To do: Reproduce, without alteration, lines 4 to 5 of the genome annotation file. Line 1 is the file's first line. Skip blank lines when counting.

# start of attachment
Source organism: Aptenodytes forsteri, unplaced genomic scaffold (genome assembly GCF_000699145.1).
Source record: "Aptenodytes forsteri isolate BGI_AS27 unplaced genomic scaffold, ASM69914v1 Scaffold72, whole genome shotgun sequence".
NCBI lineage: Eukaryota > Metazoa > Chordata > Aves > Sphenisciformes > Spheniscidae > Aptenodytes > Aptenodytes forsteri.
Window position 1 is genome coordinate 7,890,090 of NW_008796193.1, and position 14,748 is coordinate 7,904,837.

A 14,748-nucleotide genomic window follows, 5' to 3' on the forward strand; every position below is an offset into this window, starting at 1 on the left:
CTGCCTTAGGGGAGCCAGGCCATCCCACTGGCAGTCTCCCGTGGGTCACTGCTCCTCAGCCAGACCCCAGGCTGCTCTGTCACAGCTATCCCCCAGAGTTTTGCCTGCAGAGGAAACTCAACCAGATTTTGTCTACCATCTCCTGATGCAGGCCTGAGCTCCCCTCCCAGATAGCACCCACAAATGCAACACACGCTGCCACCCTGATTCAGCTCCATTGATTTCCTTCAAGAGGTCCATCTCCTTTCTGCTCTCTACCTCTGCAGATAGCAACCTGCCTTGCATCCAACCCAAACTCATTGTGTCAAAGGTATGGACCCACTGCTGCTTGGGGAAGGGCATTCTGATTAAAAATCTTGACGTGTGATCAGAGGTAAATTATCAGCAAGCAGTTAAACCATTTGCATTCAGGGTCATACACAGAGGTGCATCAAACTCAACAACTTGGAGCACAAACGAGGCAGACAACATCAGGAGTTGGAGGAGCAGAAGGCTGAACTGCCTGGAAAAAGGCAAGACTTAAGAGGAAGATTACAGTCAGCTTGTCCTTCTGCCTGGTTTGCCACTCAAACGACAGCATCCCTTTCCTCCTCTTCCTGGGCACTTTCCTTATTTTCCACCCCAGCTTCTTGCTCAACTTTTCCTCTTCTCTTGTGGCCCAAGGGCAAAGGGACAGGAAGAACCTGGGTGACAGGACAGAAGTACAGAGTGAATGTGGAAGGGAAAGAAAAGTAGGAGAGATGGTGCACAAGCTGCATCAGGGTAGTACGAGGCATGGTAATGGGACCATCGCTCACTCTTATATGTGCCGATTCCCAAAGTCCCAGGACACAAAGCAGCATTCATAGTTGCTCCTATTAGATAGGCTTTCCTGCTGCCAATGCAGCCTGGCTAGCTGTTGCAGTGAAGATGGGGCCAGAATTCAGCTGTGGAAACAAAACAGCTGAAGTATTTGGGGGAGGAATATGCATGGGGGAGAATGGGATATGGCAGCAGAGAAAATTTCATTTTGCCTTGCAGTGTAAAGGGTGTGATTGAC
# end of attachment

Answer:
Window position 1 is genome coordinate 7,890,090 of NW_008796193.1, and position 14,748 is coordinate 7,904,837.

A 14,748-nucleotide genomic window follows, 5' to 3' on the forward strand; every position below is an offset into this window, starting at 1 on the left: